These compositions have high melt strength compared to the base polyamide. These properties aid in making the compositions blow-moldable.
The polyamide matrix resin of the toughened compositions of this invention is well known in the art and embraces those semi-crystalline resins having a molecular weight of between 10,000 and 25,000 and commonly referred to as nylons. These are considered to be injection moldable. Polyamides of molecular weights over 25,000 are not normally considered to be good injection moldable polyamides because of their high viscosity. Suitable polyamides include those described in U.S. Pat. Nos. 2,071,250; 2,071,251; 2,130,523; 2,130,948; 2,241,322; 2,312,966; 2,512,606; and 3,393,210. The polyamide resin can be produced by condensation of equimolar amounts of a saturated dicarboxylic acid containing from 4 to 12 carbon atoms with a diamine, in which the diamine contains from 4 to 14 carbon atoms. Excess diamine can be employed to provide an excess of amine end groups over carboxyl end groups in the polyamide. Examples of polyamides include polyhexamethylene adipamide (66 nylon), polyhexamethylene azelaamide (69 nylon), polyhexamethylene sebacamide (610 nylon), and polyhexamethylene dodecanoamide (612 nylon), the polyamide produced by ring opening of lactams, i.e., polycaprolactam, polylauric lactam, poly-11-aminoundecanoic acid, bis(paraaminocyclohexyl) methane dodecanoamide. It is also possible to use in this invention polyamides prepared by the copolymerization of two of the above polymers or terpolymerization of the above polymers or their components; e.g, an adipic, isophthalic acid hexamethylene diamine copolymer. Preferably the polyamides are linear with a melting point in excess of 200° C. By "semicrystalline is meant that the polyamide has a distinct melting point with a measurable heat of fusion, as described in U.S. Pat. No. 4,410,661 in Columns 1 and 2.
The mineral filler reinforcing agent can be any of those conventionally used in the prior art; namely, any reinforcing material containing minerals, and may be in the form of a particulate reinforcing filler or in the form of fiber reinforcing filler. The particulate will have a length to diameter ratio of about 2:1. The fiber can have a much larger length to diameter ratio; for example, from about 10:1 to 50:1. The reinforcing filler may be treated with a coupling agent to provide a capability for adherent bonding of filler to polyamide.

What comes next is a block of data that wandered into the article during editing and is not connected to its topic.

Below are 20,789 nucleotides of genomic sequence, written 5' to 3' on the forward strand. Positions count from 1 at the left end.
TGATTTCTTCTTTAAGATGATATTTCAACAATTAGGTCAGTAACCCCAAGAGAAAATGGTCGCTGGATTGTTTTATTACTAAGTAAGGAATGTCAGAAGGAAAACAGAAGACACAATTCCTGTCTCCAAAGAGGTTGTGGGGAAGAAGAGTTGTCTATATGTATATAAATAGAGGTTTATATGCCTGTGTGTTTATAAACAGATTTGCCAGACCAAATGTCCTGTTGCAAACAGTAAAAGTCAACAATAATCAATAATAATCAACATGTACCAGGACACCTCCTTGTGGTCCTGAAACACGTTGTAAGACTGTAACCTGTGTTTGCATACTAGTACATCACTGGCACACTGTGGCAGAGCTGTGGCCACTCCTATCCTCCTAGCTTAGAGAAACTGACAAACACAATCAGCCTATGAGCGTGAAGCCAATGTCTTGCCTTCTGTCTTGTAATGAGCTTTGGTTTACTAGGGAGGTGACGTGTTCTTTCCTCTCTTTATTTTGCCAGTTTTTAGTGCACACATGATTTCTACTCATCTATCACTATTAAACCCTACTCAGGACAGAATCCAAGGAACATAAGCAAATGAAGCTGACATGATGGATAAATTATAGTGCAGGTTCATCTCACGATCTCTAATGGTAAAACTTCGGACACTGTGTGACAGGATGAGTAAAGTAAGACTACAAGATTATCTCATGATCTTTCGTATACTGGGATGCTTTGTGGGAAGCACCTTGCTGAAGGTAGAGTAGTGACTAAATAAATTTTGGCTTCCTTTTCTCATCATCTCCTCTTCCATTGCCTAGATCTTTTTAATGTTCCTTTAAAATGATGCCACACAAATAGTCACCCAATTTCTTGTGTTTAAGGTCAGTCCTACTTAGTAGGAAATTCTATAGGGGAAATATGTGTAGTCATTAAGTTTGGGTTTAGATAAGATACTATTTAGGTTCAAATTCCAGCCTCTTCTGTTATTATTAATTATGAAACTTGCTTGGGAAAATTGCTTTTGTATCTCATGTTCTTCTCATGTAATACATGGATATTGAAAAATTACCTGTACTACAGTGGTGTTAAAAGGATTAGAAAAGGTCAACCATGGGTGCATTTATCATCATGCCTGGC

The presence of a coupling agent is helpful to effectively bond the mineral to the nylon. Suitable coupling agents are known in the prior art, for example, U.S. Pat. No. 3,290,165 discloses using gamma aminopropyltrialkoxysilane as a coupling agent. Epoxysilanes and vinyl silanes may also be employed. The amount of silane coupling agent needed in order to insure a good bond between the reinforcing agent and the nylon is about 0.25 to 2 percent by weight, based upon the weight of the mineral. The silane compound may be coated directly on the reinforcing material prior to inclusion of the reinforcing material in the nylon, or the silane compound may be coated on the nylon or added to the nylon at the same time the reinforcing material is added. Specific reinforcing materials found particularly useful are particulate silica having a length to diameter ratio of about 2:1 and alkaline earth silicates such as calcium silicate in the form of wollastonite. Fibrous reinforcing minerals include glass fibers and fibrous wollastonite (a form of calcium silicate). Preferably, the minerals employed have a particle size such that 90 percent by weight or more are less than 15 microns and that the average particle size is in the range of 1 to 8 microns. Preferably, 98 percent of the particles are less than 10 microns and have an average particle size between 1 and 6 microns. The silcate fillers disclosed in U.S. Pat. No. 3,419,517 can be used in this invention. Mixtures of mineral fillers can also be employed.